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Re: Late model engines overfueling at WOT

Post by Truckedup » Sat Jan 13, 2018 5:58 am

The vintage air cooled 4 stroke motorcycles I race are over routinely over fueled as insurance against detonation and seizure....I got daring and leaned out the WOT mixture looking for more power and found it. For the 1-1/2 mile land speed racing, nothing melted......The competition thinks I have special speed secrets...
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Re: Late model engines overfueling at WOT

Post by peejay » Sat Jan 13, 2018 7:37 am

Belgian1979 wrote:
Sat Jan 13, 2018 2:33 am
There is no use at overfueling at WOT. At WOT, unless too high static CR or incorrect ignition timing to begin with, you have less chance of knock. In fact too much fuel creates less power.
In a turbo engine you would regularly see 11/1 AFR due to the fuel being used as a means to cool the combustion chamber and prevent the onset of knock.
Production engines typically do have compression ratios higher than what would be best for WOT, in order to gain more efficiency at idle and part throttle. Engines spend 99-100% of their lives at idle ad part throttle.

They aren't terribly concerned about losing a few percent power at WOT as much as they are concerned about keeping the catalysts from melting down (100,000-150,000 mile warranty, required). There are some new engines that don't go into PE *at all* because they are able to keep the engine and catalysts sufficiently cool via other means. This is quite a trick because modern practice is to attach the catalysts directly to the head, or turbocharger outlet, in order to maximize the heat they get to minimize the time required for them to light off. Once the cat is lit off, exhaust is typically cleaner than the air going IN to the engine, so the only way to make cars "cleaner" is to light the cat off more quickly.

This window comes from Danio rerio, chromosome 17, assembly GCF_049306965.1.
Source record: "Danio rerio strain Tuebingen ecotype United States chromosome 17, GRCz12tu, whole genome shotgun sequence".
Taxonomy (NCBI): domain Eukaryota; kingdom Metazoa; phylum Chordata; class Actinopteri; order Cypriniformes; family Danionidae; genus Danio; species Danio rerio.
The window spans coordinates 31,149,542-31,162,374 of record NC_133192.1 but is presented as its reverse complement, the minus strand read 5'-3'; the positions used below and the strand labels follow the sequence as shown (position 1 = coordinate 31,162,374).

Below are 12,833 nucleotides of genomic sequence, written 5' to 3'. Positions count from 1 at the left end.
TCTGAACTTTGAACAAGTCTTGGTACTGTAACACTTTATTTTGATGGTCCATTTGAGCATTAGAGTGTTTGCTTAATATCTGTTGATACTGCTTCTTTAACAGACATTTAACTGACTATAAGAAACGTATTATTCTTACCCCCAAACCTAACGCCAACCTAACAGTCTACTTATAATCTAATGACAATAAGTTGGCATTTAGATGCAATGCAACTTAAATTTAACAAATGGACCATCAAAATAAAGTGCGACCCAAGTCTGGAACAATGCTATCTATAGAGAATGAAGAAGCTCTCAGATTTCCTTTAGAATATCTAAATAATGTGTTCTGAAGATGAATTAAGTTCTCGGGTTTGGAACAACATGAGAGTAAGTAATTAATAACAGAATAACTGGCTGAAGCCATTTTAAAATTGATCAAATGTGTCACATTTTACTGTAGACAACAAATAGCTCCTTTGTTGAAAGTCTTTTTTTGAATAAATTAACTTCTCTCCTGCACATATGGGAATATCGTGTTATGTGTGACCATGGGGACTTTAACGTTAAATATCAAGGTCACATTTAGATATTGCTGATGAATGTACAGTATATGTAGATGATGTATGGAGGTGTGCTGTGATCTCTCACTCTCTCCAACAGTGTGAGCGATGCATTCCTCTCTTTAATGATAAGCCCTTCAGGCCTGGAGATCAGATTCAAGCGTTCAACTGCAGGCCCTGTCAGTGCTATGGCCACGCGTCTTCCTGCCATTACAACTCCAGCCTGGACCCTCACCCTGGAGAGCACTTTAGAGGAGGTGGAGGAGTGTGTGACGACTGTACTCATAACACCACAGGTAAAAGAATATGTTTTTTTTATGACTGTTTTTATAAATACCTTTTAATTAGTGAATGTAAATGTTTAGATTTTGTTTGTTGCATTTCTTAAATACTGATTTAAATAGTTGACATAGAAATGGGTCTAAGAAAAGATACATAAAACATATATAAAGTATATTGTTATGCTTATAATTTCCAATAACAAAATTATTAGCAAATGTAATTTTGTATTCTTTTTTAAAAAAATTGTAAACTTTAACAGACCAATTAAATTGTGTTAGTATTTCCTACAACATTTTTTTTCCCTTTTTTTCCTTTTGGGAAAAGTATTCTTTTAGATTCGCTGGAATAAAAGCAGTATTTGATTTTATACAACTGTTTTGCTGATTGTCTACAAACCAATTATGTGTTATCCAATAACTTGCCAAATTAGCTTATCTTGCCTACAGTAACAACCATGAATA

I see modern gasoline engined cars blowing soot most mornings. My morning commute has me take a curving uphill on-ramp to our friendly local Interstate, and the merge is uphill, and the road after the merge is uphill. You go balls-out, or you block traffic. Most people choose to block traffic, some bolt the throttle to the floor and race to get out of everyones' way. That's when you see a little soot blown out the pipes, if you're paying attention.

My new car has only 8.5:1 compression because Volvo designed it to operate at WOT and 15 pounds of boost basically forever. To this end, it does NOT have a close coupled cat, and cold economy is horrifically bad in their attempts to get it to light off quickly. On the other hand, I can accelerate up that onramp, through the curve, and be traveling at over 80mph by the time I can start to see the traffic I will have to merge into :twisted: My previous record is 70mph in a car with much better power/weight, but no all wheel drive or active handling...

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Re: Late model engines overfueling at WOT

Post by Keith Morganstein » Sat Jan 13, 2018 8:36 am

My ford mod v8 with OBD1 would push a bit of black smoke when first going to WOT, then clear up. Engine/car was abnormally fast for what it was.
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Re: Late model engines overfueling at WOT

Post by chimpvalet » Sun Jan 14, 2018 9:59 pm

If it's a matter of a brief puff of soot upon going WOT isn't that just blowing residuals out of the muffler and tailpipe, rather than mapped enrichment?